Barley has a knack for spotting potential where others see rubbish. In the old clothes the rest of us shove into big bags, the punctured tyre liners, even the derelict market streets that have lost their charm. For the founder of Fabrications, life is about transformation.
When she first came to Broadway Market in the late 90s, the street was run-down and most of the shopfronts boarded up. A far cry from its forgotten glory days of the mid-century, and indeed from its present popularity. But it was that combination of history and unexplored potential that enticed Barley to set up shop here at the heart of one of London’s most creative areas.
Fabrications is a maker’s oasis. Upstairs is the original shop that was opened in the early 2000s and which soon became a hub for the local artists and craftspeople, and downstairs the renovated workshop where talented teachers run clubs and classes. Locals are known to stop in for a yarn (and perhaps to buy some yarn, too) or to seek out advice on their projects.
One day a lady walked into Barley's shop with a yellow suitcase. The suitcase was full of shirts that had belonged to her late husband who’d passed away a couple of years earlier. Her request? An upcycling commission (Fabrications had earned a reputation for these) like none they’d ever taken on before; Lucy wanted to have a set of memorial cushions made up from her loved one’s old, worn fabrics for herself and her children.
And so was born a sweet service that Fabrications now calls ‘Remember Me’, through which Barley transforms clothes and other items that hold memories of people and times gone by. It’s almost a therapeutic process because even if her clients don’t have the skills to contribute to the project themselves, they’ll be drawn into a conversation about their cherished memories.
Around the time that upcycling projects like this were taking off at Fabrications, there was still a lot of stigma surrounding the use of second-hand clothes and recycled materials. Especially coming out of the 90s, when a wave of aspirational design and trend-obsession drove everyone to focus on brand names and fast-fashion rather than self-expression.
In the face of resistance from the masses, it was a natural – if somewhat accidental – evolution that led Barley to find her niche here in the realm of regeneration. In the early days, upcycling was born of necessity – as many things are when you start to work on your passion. With a limited budget, she made the most of a friend’s scrap heap from a local bike shop and wove cushions and fabrics from punctured tyre liners. Soon the focus had widened into a general passion for building her dream business with sustainability in mind, and spreading an awareness of the clothing production process, waste, and opportunities to change our habits.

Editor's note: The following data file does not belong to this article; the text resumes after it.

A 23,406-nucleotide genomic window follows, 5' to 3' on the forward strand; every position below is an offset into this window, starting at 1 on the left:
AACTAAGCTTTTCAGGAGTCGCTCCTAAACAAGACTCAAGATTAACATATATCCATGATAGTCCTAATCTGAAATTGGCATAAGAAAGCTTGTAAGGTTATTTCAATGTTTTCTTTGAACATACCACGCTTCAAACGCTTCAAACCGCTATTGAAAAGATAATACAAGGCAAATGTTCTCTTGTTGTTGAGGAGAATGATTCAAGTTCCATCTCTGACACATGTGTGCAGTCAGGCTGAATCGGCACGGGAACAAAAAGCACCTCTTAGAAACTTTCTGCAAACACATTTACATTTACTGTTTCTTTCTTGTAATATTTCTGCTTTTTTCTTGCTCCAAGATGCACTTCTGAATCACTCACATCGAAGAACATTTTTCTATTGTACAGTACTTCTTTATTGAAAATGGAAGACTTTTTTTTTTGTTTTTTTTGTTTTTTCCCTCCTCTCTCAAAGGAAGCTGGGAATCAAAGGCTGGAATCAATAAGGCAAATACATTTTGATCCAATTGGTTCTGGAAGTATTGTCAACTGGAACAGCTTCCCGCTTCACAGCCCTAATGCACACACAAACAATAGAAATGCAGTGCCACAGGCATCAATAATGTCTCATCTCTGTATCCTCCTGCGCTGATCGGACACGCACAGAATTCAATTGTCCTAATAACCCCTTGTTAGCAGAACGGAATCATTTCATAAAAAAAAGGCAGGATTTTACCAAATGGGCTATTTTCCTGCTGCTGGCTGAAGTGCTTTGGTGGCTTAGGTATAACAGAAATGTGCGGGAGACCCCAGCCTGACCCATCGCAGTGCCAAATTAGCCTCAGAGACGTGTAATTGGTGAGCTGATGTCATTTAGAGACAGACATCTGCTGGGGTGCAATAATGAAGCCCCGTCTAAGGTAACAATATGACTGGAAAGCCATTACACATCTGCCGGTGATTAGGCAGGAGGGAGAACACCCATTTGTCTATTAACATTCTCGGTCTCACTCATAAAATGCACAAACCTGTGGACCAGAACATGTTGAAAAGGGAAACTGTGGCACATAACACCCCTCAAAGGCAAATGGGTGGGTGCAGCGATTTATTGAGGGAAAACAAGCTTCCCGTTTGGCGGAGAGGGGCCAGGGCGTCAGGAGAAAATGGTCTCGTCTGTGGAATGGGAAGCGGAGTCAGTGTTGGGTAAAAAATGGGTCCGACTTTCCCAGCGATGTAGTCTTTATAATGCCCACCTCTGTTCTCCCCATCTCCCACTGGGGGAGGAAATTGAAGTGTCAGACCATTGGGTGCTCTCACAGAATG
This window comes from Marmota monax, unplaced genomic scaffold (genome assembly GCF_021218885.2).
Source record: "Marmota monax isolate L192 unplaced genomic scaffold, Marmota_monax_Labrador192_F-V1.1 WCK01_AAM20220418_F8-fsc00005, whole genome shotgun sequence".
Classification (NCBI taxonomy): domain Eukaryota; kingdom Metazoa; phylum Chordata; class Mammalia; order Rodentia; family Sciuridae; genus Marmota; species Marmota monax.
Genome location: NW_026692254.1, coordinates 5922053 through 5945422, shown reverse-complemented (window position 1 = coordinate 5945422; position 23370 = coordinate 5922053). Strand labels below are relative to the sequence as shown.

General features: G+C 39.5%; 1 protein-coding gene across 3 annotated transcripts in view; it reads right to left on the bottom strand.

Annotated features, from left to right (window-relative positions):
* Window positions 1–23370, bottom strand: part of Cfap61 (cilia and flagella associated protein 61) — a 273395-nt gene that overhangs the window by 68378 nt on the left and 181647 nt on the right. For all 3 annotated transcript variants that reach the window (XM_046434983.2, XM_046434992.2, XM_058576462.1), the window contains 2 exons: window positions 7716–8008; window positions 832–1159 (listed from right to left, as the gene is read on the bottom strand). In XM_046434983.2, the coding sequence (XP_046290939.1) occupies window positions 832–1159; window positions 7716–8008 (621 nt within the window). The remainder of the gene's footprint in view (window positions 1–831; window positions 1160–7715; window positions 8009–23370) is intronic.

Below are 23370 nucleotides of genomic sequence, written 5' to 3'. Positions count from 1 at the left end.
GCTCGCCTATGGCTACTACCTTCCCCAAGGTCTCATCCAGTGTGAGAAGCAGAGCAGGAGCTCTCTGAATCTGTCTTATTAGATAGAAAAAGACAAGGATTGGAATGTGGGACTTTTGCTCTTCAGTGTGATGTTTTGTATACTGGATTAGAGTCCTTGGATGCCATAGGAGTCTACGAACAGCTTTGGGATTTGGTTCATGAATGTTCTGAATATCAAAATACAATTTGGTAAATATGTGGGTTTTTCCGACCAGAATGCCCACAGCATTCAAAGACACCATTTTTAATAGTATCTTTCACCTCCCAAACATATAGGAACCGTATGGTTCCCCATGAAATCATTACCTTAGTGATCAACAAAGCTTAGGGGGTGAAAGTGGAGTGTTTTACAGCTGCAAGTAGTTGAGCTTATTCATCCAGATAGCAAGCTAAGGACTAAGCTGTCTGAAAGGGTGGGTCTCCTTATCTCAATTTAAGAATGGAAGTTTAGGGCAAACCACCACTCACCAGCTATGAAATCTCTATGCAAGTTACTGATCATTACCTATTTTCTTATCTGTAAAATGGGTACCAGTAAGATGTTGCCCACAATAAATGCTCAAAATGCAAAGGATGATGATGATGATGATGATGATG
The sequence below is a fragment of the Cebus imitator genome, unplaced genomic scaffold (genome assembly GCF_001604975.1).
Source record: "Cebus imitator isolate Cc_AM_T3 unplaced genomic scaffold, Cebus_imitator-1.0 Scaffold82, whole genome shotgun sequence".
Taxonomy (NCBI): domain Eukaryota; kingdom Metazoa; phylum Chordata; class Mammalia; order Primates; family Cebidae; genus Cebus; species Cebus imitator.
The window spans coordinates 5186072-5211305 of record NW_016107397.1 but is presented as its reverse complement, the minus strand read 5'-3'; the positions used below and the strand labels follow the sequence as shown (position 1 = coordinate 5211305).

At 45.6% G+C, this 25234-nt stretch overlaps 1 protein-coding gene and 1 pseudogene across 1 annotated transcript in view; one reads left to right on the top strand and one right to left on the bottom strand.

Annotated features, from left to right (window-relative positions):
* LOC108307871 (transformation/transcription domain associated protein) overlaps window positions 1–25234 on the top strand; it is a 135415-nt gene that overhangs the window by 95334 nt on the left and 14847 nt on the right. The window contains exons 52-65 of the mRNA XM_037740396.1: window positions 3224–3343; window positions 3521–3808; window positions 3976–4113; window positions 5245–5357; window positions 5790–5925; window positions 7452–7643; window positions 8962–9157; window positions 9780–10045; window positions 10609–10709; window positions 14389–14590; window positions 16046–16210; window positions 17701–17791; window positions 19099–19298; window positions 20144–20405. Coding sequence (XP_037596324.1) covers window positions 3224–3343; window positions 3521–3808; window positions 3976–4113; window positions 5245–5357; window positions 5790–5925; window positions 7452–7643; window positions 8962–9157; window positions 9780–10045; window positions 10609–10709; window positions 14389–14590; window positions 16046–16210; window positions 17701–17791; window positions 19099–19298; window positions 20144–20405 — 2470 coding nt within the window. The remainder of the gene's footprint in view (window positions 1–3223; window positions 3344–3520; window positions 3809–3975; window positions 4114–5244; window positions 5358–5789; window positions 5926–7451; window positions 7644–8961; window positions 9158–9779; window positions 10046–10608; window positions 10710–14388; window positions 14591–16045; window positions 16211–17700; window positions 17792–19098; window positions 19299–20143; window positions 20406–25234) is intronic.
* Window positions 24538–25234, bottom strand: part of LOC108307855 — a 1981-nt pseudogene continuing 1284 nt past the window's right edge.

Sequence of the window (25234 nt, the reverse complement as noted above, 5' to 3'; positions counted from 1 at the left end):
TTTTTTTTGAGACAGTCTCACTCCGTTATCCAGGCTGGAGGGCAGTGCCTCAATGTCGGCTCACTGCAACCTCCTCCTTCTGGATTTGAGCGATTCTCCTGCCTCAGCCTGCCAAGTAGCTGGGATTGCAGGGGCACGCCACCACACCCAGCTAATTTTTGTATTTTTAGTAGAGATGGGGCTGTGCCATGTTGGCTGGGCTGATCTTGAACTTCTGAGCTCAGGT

As the Broadway Market vibe has become less about a tight-knit community of creative souls and more of an attraction in and of itself (#gentrification), Barley’s adapted by giving those artists who do share her passion a place to connect with each other. It’s when we’re exploring our creativity that we really get to know each other. We’re more open when we’re being creative, when we’re learning.
The solution was to join Obby so that her passionate message could be spread far and wide. Each class listing on Obby is digitally advertised and targeted to reach individuals who are interested in upclynig and sustainability and keen to learn more. With no limit to how many free class listing Barley could add, she was able to add many different types of classes so students can really dive in to a specific area of upcyling, such as embroidery or tie dye.
Barley was able to spread her passionate message through the Obby market place. Adding to her regular students, Barley was able to reach customers from all over the UK with Obby marketing. Since joining Obby in 2017, Fabrications has added more than 60 different types of classes and mange to bring thousands of new customers onto her classes.